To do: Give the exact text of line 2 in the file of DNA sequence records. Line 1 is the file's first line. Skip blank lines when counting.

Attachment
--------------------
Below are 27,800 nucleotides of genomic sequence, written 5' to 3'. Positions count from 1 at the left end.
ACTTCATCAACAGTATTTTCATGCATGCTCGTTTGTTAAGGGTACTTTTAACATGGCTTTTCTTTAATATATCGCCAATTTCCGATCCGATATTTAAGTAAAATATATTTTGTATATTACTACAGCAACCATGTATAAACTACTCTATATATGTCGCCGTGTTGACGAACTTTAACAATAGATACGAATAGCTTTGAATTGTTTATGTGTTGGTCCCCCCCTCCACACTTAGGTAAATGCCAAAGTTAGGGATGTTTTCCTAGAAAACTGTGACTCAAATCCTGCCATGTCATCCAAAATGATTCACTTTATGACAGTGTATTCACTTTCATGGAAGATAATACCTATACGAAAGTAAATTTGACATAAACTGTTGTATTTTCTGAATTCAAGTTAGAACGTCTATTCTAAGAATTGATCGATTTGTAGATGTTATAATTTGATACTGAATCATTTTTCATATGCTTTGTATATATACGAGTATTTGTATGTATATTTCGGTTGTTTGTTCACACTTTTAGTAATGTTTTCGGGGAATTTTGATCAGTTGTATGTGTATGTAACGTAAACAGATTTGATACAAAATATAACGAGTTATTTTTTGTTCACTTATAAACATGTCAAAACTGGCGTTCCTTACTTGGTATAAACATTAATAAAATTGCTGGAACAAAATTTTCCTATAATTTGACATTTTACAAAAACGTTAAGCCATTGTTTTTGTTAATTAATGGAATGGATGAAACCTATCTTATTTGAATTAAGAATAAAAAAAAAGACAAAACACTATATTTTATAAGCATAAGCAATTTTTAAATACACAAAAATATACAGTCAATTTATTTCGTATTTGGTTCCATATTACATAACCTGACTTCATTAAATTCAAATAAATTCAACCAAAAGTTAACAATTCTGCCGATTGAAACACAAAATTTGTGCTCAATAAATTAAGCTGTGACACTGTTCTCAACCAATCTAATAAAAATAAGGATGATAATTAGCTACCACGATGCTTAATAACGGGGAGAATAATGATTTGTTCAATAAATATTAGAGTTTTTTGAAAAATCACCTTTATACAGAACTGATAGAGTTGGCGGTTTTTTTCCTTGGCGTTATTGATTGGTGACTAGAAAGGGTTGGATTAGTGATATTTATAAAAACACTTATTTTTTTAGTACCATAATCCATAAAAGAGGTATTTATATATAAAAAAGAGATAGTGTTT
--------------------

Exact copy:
ACTTCATCAACAGTATTTTCATGCATGCTCGTTTGTTAAGGGTACTTTTAACATGGCTTTTCTTTAATATATCGCCAATTTCCGATCCGATATTTAAGTAAAATATATTTTGTATATTACTACAGCAACCATGTATAAACTACTCTATATATGTCGCCGTGTTGACGAACTTTAACAATAGATACGAATAGCTTTGAATTGTTTATGTGTTGGTCCCCCCCTCCACACTTAGGTAAATGCCAAAGTTAGGGATGTTTTCCTAGAAAACTGTGACTCAAATCCTGCCATGTCATCCAAAATGATTCACTTTATGACAGTGTATTCACTTTCATGGAAGATAATACCTATACGAAAGTAAATTTGACATAAACTGTTGTATTTTCTGAATTCAAGTTAGAACGTCTATTCTAAGAATTGATCGATTTGTAGATGTTATAATTTGATACTGAATCATTTTTCATATGCTTTGTATATATACGAGTATTTGTATGTATATTTCGGTTGTTTGTTCACACTTTTAGTAATGTTTTCGGGGAATTTTGATCAGTTGTATGTGTATGTAACGTAAACAGATTTGATACAAAATATAACGAGTTATTTTTTGTTCACTTATAAACATGTCAAAACTGGCGTTCCTTACTTGGTATAAACATTAATAAAATTGCTGGAACAAAATTTTCCTATAATTTGACATTTTACAAAAACGTTAAGCCATTGTTTTTGTTAATTAATGGAATGGATGAAACCTATCTTATTTGAATTAAGAATAAAAAAAAAGACAAAACACTATATTTTATAAGCATAAGCAATTTTTAAATACACAAAAATATACAGTCAATTTATTTCGTATTTGGTTCCATATTACATAACCTGACTTCATTAAATTCAAATAAATTCAACCAAAAGTTAACAATTCTGCCGATTGAAACACAAAATTTGTGCTCAATAAATTAAGCTGTGACACTGTTCTCAACCAATCTAATAAAAATAAGGATGATAATTAGCTACCACGATGCTTAATAACGGGGAGAATAATGATTTGTTCAATAAATATTAGAGTTTTTTGAAAAATCACCTTTATACAGAACTGATAGAGTTGGCGGTTTTTTTCCTTGGCGTTATTGATTGGTGACTAGAAAGGGTTGGATTAGTGATATTTATAAAAACACTTATTTTTTTAGTACCATAATCCATAAAAGAGGTATTTATATATAAAAAAGAGATAGTGTTT